Bethesda Softworks senior designer Joel Burgess took to his personal blog to share a transcript of his GDC speech, which is a fascinating read for anyone interested in the company's development philosophy, how they transition from game to game with a single development team, how they approached various design hurdles in regard to The Elder Scrolls V: Skyrim, the importance of maintaining a proper workflow, and much more. Regardless of what you think of The Elder Scrolls, it's pretty amazing what BGS is able to accomplish with a team of less than 100:
While the game existed in some conceptual form for a number of years, full-scale production didnâ€™t begin until Fallout 3 was finished. We are a one-project team at Bethesda Game Studios, so most of the content team was still on Fallout 3 DLC throughout 2009. This means that Skyrim was only in full production for around three years. We are a large team at just under 100 developers, but we aren't massive, either. Some other games with similar scope involve literally hundreds of developers spread out across multiple studios worldwide. Everyone at BGS is based in Maryland and we have tried to espouse an environment where everyone knows and can approach everyone else on the team. We do use some outsourcing, but it is quite limited. Mostly we outsourced armor and weapons, which we still did our own concepts and game-specific implementation for. Speaking to level design specifically, we had a team of eight LDs on Skyrim. Between us, we were responsible for over 300 locations and events in the game. These include very large, multi-hour dungeon crawls, smaller experiences, all the way down to one-room affairs and exterior locations. Level designers also were responsible for areas of the game you may not expect, such as the traps system and combat design for certain creature encounters.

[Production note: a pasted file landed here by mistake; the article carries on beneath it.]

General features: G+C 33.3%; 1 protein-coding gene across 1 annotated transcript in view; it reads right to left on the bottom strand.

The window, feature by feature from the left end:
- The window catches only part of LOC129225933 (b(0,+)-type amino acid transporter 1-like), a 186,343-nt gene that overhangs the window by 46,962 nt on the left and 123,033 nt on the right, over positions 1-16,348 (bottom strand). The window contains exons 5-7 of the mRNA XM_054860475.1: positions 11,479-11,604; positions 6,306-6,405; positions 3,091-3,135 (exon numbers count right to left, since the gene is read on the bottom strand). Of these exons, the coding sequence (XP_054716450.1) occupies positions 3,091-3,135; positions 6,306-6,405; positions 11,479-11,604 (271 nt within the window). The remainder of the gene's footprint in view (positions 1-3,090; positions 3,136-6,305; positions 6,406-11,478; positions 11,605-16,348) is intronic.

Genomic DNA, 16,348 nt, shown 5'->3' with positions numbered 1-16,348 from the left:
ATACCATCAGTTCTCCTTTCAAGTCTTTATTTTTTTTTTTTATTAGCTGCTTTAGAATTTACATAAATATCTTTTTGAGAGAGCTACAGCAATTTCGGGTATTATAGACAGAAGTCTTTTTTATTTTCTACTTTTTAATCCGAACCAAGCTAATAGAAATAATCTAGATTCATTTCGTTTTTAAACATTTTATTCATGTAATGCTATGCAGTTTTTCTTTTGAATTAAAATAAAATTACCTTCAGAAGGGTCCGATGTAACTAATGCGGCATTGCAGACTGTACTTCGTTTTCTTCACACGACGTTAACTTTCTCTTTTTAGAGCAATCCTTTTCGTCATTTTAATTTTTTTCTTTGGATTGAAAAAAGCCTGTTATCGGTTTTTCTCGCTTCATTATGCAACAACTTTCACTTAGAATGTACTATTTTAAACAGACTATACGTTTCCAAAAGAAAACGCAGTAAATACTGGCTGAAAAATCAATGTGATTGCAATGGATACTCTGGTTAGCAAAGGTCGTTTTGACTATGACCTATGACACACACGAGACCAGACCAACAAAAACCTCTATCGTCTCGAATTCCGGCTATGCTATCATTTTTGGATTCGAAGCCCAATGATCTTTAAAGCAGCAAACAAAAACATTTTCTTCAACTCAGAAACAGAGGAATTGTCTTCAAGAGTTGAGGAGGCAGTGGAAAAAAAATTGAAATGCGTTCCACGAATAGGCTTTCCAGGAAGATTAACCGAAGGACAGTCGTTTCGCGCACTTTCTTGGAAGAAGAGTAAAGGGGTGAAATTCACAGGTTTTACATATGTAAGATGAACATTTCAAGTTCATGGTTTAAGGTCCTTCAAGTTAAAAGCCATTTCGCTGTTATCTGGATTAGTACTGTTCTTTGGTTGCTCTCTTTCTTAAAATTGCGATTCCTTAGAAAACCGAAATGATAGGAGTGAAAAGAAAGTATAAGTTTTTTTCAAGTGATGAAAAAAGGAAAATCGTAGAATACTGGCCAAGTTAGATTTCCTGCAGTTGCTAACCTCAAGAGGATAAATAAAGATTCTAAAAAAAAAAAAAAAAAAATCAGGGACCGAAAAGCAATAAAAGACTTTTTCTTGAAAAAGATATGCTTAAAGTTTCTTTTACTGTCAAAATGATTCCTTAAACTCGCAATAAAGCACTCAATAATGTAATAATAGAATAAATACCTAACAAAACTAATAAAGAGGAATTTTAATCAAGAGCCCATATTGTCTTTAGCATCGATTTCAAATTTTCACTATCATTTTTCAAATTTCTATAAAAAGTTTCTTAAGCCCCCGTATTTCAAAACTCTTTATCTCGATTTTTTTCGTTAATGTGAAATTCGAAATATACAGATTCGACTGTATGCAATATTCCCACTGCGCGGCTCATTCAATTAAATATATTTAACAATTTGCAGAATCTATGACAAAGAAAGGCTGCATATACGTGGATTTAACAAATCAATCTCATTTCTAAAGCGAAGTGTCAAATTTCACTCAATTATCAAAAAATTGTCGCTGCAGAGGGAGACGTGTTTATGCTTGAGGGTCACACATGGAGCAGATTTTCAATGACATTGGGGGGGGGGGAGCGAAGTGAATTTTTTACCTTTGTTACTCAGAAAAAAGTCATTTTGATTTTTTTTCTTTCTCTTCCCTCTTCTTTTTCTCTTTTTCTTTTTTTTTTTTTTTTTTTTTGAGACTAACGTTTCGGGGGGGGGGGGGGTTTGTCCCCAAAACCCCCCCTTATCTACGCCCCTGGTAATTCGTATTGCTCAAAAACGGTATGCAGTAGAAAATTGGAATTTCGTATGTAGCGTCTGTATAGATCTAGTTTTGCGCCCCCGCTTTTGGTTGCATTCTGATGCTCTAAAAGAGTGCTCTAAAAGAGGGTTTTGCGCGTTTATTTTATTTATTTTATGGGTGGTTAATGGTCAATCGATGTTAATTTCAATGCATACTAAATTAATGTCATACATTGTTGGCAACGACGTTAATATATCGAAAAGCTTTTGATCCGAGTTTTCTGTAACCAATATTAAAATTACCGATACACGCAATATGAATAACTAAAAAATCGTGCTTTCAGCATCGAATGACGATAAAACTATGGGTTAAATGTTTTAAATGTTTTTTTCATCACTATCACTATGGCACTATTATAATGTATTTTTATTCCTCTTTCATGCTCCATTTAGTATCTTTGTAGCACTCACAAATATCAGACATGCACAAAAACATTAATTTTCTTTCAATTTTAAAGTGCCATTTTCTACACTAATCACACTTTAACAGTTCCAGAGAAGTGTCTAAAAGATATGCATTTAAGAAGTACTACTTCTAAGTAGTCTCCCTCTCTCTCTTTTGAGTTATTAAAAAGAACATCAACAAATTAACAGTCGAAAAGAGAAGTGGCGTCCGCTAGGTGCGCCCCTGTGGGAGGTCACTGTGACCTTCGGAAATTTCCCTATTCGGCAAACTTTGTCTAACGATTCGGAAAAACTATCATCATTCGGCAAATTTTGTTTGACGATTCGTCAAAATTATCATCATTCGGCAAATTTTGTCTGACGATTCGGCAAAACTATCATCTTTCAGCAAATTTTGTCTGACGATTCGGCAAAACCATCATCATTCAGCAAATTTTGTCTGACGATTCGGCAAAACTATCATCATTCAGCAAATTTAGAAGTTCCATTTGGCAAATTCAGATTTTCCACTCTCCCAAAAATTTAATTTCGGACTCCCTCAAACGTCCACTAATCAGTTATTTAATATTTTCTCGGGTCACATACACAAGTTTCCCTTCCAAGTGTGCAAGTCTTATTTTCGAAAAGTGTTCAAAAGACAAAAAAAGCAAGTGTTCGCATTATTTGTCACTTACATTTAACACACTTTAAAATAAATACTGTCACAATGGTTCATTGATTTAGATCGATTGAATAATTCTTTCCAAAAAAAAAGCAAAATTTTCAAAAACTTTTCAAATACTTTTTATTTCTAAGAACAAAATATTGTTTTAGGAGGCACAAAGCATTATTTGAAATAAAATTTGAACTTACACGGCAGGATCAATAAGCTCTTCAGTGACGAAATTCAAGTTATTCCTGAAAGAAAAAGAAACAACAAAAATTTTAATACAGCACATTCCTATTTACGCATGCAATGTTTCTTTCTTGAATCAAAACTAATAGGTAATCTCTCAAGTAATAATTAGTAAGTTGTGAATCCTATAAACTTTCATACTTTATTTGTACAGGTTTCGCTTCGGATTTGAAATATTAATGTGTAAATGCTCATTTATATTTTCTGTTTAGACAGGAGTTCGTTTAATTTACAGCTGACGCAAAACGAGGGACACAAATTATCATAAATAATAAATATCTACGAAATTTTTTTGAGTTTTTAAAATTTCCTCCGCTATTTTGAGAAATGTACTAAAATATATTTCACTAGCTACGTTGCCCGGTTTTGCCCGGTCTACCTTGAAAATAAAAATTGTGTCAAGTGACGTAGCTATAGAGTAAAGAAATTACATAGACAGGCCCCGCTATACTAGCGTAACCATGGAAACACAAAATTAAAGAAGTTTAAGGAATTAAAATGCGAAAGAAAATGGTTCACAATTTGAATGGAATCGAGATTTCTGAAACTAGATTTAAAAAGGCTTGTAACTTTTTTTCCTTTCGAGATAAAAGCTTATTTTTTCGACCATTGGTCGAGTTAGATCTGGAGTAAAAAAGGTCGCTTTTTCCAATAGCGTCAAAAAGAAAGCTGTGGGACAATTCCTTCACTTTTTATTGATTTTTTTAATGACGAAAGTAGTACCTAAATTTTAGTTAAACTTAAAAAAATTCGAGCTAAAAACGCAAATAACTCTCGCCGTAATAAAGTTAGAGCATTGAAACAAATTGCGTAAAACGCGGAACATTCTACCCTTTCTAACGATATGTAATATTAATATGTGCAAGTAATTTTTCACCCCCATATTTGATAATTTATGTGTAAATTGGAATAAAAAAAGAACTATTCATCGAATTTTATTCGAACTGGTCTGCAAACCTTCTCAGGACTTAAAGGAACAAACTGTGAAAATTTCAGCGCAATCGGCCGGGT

The last data point Iâ€™ll share is one Iâ€™m especially proud of. In an industry plagued by delays, where you expect a big game like Skyrim to slip once or twice, we hit our ship date. We didnâ€™t just hit our date, but we called it to the day over a year in advance, and of course we knew that date internally for months ahead of the announcement. Furthermore, we didnâ€™t just ship in North America, but finished the game in enough time to cert, localize, print and ship to nearly every territory where the game is available on the same date worldwide.
The point of all of this is to highlight that while we are a well-backed studio, we arenâ€™t extravagant in our resources. While we have steadily grown over the past ten years, weâ€™ve avoided explosive growth. How we are able to do that while continuing to make games known for their massive scale is in large part thanks to our studio culture.
My boss, Todd Howard, has several mottos for the studio. One of these is:
â€œWe can do anything, but we canâ€™t do everything.â€
Taken skin-deep, this is simply a statement about having to choose your battles. But looking a little deeper, there are some further implications. First, it implies a high level of ambition. Every developer at Bethesda has pet features theyâ€™d like to see appear in game, or we wouldn't have to be selective about where we pool our resources. To that end, weâ€™re very good about seeking compromise. I think weâ€™re good about recognizing when something isn't quite working and re-thinking if we need to scale back or cut the feature. The most important thing about this is that it doesn't live in some mission statement or is only held by an inner circle of highly-placed leads. Every developer in the studio ends up embracing this approach to development.